2020 Sequoia wins by default? Does a 4 door Wrangler count as an SUV now? Wranglers crush 4 runners in sales around here. Nearly 2/3 are Rubicon models as well.
 

phsycle

Adventurer
Durability and reliability are two different things. Japanese trucks were reliable, but I've never found them to be durable. Domestic can have better durability if you play your cards right. Play them wrong, and domestic is neither durable or reliable.

Reliability has never been a domestic selling point. Cup holders and infotainment screens are FAR more important. So they're built to reflect such. When people start demanding a better product......

The better SUV's aren't even made anymore. Suburban 2500, gone. Excursion, gone. Mitsu Montero, gone. Tahoe XL and Expedition are station wagons now. Girly Honda CRV type Explorers and Jeeps aren't so hot for more than a smooth dirt road.

2020 Sequoia wins by default? Does a 4 door Wrangler count as an SUV now? Wranglers crush 4 runners in sales around here. Nearly 2/3 are Rubicon models as well.
I would say the only durable HD SUV is the Land Cruiser.
 

billiebob

Well-known member
Because the Toyota crowd needs emotional backing, justification, and enticing of all the pretty dongles bedazzeled on their rigs to go off-road. Full-size truck people have been doing it in their stock trucks for a long time. Only difference is, it's not called "Overlanding", but camping.

I jest, but seriously...
Marketing.
This is it.

Marketing, hype, keeping up with the rest of the guys. Very few people want to start from ground one. Hence there are very few Nissans out there and those which are out there are driven by guys who don't just want to build their overlander on line. The Toyota and Jeep after market are huge. Bolt on parts are abundant and online support/forums everywhere. Even Subarus have a pretty decent online presence.

The domestics tend to trend to specific uses. Dodge 40 years later is still regarded by those driving them as the towing king thanks to the legendary Cummins..... altho it has lost some of that reputation thanks to current emissions regulations and the competition has closed the gap. Chevy has the rep for a luxury ride but that hurts the rep a bulletproof driveline. And Ford has the F Series rep as the biggest selling domestic truck ever. Today all 3 of those reps overlap but what hurts the GM in the off roading community is the rep for choosing luxury ride over bulletproof driveline and suspension. And "upgrading" the GM driveline since it has so many more bits and pieces is more expensive than upgrading a solid axle suspension in a Ford or Dodge.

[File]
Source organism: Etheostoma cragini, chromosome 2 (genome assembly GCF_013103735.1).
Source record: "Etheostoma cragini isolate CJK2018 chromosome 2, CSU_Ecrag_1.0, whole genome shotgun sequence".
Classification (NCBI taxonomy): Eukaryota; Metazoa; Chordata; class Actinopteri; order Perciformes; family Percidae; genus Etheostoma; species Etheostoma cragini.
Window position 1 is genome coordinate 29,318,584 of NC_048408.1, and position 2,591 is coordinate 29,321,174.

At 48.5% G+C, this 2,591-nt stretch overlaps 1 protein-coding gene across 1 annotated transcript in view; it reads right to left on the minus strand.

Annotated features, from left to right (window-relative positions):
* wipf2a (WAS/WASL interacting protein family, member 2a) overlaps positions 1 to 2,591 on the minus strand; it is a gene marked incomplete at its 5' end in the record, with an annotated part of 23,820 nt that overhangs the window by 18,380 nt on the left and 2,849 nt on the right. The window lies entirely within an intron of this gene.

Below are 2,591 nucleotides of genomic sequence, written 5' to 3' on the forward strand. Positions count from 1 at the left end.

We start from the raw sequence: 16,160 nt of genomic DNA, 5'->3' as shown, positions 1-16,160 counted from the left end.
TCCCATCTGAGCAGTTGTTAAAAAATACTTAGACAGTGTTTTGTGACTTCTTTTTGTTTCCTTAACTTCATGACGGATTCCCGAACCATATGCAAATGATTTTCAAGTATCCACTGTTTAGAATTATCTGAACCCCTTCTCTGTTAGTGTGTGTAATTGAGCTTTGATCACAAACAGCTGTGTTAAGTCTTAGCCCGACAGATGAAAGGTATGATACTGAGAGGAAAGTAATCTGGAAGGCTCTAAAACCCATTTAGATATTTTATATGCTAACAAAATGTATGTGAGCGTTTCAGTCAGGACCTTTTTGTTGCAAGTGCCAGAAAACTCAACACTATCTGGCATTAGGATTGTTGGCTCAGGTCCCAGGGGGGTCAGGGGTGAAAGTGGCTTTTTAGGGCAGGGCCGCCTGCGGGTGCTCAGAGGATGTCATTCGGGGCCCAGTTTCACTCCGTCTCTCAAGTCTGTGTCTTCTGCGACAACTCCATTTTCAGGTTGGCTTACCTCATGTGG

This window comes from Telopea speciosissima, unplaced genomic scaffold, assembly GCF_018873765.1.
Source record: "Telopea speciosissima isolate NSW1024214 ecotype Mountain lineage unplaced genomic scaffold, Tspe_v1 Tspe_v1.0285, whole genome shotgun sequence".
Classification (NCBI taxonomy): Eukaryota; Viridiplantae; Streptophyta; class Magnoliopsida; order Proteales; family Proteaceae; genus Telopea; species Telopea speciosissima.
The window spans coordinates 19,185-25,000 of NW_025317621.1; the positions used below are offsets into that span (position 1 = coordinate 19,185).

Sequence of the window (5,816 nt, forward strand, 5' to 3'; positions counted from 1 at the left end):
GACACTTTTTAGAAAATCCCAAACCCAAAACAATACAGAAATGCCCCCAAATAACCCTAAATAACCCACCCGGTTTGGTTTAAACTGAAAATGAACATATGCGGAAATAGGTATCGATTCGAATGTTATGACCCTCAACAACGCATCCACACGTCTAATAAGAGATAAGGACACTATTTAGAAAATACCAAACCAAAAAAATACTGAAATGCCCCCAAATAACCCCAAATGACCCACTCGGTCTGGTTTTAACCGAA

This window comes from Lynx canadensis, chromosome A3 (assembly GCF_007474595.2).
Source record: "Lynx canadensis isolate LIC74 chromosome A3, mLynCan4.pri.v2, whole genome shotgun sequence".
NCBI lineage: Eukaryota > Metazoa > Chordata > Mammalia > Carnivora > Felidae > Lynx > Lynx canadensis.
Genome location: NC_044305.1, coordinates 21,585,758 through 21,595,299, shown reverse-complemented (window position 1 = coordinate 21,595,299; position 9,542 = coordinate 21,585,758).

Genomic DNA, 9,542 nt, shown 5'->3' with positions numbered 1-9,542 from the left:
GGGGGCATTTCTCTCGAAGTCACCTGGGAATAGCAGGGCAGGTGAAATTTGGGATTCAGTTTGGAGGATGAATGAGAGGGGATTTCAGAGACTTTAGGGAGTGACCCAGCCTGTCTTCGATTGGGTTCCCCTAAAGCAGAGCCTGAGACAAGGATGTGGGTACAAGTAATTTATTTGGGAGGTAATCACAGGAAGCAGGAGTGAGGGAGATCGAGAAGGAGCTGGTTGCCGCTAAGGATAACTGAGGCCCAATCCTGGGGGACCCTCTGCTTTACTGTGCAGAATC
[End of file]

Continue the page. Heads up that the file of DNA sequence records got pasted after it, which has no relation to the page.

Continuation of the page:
And yes, those buying are often wanting to fit in with the group. emotional ego, group justification, peer pressure, The bigger the group the easier it is to fit in and be welcome. I love this, the VW clan circling the wagons to concentrate the peer pressure and avoid outsider influences...

DSC_0091.jpeg

I wish I had a picture of the eclectic group of guys who camped on the outside row, all facing the ring road and welcoming in anyone wanting to talk about what they brought to the show. Guys with K5 Blazers and Ford Country Squire Wagons and Cab Forward Dodge vans. The common bond was not what they drive, the common bond was what they did not drive..... and beer.
 
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badm0t0rfinger

Raptor Apologist.
The part I find particularly amusing - and this goes for an awful lot of hobbies and lifestyles not limited to automobiles - is working out exactly who somebody's trying to impress.

Example I could go pick out a full uniform at the Western Wearhouse from hat to boots and I might fool somebody into thinking I'm a cowboy but I'm not fooling a real cowboy. So who's my target audience and why do I want them in particular to think I'm a cowboy?

It's a weird game no matter what lifestyle it's played in.


I’ve never understood this POV, and view it as misdirected poor self confidence.

Why does someone have to be trying to impress someone? Why can’t they just be making themselves happy?

Just do what makes you happy, who cares what anyone else does.

If buying a bunch of stuff you may or may not use makes you happy, then do it.

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There is a happy ground between these two comments:

If you WANT to do something just for you, go do it! If you wanna dress up like a cowboy go do it, its when it comes to clout or trend chasing when it becomes problematic.
 
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Jnich77

Director of Adventure Management Operations
What I love is the mantra that because Toyota is rated as the "most reliable" that all others are unreliable.